Almost fifty years ago, John Maxwell heard Zig Ziglar say something at an event that changed the way John viewed leadership: “If you help people get what they want, they will help you get what you want.” That day John realized that the heart of leadership is serving others.
And boy, am I glad that John was in attendance on that day! Because his influence on my life and so many others has been drastically impacted by this understanding of servanthood.
I believe this is true—The degree to which you serve as a leader will determine how effective you are as a leader.
In The 21 Irrefutable Laws of Leadership, John Maxwell teaches servant leadership inside his Law of Addition: “The best place for a leader isn’t always the top position. It isn’t the most prominent or powerful place. It’s the place where he or she can serve the best and add the most value to other people.”
I have met many leaders who exhaust themselves, day and night, looking for ways to get ahead and make it to the top. And to be clear, I don’t see anything wrong with desiring to progress in your career and achieve more success. However, if you are stepping on others to get to the top, any success you find there won’t last long.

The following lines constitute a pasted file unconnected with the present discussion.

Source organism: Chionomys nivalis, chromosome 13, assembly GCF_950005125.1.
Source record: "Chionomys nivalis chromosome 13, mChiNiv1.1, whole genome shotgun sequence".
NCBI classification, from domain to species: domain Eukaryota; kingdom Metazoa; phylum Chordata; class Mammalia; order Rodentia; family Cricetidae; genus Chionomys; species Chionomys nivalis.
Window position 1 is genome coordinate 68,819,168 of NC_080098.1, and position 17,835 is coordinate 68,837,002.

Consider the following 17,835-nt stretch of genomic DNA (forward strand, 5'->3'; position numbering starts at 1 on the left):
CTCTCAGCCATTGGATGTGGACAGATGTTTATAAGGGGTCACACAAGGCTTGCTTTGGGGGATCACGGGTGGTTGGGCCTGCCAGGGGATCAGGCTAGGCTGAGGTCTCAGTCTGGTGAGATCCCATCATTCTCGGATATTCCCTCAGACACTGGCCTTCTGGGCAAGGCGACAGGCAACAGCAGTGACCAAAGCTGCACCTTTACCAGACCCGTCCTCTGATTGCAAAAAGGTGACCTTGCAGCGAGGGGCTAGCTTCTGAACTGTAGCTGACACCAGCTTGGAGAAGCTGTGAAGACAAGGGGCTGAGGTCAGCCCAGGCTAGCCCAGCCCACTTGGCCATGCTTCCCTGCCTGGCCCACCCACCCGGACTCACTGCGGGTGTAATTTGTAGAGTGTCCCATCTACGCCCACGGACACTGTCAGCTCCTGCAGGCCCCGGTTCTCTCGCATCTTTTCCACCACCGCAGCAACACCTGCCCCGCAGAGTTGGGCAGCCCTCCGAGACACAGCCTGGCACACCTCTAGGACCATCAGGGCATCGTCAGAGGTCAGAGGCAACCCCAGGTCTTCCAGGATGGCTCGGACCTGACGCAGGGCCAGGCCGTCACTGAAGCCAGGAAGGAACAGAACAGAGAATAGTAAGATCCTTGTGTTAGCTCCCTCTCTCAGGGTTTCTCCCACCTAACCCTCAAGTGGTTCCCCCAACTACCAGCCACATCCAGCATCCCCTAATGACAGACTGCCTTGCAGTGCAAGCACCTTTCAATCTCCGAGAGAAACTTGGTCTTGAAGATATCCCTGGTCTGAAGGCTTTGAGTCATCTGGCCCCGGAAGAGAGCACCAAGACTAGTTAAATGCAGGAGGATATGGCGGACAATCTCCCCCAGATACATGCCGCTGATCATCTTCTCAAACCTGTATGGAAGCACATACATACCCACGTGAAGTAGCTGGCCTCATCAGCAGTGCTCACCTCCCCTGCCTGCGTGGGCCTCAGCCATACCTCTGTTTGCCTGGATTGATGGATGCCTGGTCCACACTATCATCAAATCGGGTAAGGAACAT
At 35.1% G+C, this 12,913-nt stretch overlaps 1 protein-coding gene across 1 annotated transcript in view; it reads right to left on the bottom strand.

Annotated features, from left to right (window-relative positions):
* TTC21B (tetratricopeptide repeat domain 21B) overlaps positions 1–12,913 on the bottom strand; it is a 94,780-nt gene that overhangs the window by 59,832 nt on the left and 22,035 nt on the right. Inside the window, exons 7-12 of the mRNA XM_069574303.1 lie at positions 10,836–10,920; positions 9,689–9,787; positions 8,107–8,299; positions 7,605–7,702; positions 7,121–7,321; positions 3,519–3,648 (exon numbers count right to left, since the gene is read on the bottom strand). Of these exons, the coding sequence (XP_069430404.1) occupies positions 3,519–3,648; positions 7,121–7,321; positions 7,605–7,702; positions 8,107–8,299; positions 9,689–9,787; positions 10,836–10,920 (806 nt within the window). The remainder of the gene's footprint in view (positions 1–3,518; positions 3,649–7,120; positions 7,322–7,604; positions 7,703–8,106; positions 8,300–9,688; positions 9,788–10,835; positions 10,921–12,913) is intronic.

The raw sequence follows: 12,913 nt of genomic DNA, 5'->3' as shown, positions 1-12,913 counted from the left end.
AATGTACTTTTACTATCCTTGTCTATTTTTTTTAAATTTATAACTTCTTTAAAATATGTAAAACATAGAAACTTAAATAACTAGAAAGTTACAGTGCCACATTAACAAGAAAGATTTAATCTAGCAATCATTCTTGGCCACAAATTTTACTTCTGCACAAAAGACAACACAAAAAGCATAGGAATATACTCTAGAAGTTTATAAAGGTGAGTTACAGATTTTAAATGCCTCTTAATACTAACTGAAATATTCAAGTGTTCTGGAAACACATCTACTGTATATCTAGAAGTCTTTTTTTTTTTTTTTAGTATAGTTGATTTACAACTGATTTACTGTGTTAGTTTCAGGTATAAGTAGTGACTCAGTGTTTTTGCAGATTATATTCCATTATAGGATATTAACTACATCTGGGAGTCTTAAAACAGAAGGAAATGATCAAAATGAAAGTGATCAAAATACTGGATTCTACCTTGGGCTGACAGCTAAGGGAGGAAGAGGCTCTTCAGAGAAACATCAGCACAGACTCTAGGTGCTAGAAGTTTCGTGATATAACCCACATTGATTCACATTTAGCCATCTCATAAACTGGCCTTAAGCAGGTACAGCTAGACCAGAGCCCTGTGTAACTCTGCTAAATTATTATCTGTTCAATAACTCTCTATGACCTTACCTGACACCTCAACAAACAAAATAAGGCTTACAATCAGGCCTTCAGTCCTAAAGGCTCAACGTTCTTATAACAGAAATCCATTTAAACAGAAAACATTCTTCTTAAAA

John Maxwell says, “You’ve got to love your people more than your position.” That’s what servanthood is all about—putting the needs of your people before your own aspirations.
I know, easier said than done. Here are a few practical applications that will help you:
- Listen to your people instead of lording over them.
- Risk for the benefit of another instead of for your advancement.
- Allow the best idea to win instead of seeking your own way.
Consider these wise words from Robert Greenleaf in his book Servant Leadership, “The servant-leader is servant first… The best test is: Do those served grow as persons? Do they, while being served, become healthier, wiser, freer, more autonomous, more likely themselves to become servants? And what is the effect on the least privileged in society?”
What’s the health of your team? Are they growing? Are they helping others as well?
Ken Blanchard says, “Too many leaders act as if the sheep (their people) are there for the benefit of the shepherd, not that the shepherd has responsibility for the sheep.”
The truth is, getting ahead and putting others first go hand in hand. Contrary to what you might have been taught, the two concepts are not mutually exclusive. You can achieve more and lead a successful organization while putting others first. In fact, if you want to make it to the top and stay there, servanthood is the key.
I’ll leave you with these challenging words from Lao Tzu, “A leader is best when people barely know he exists, when his work is done, his aim fulfilled, they will say: we did it ourselves.”
Would the people you lead say that about your leadership?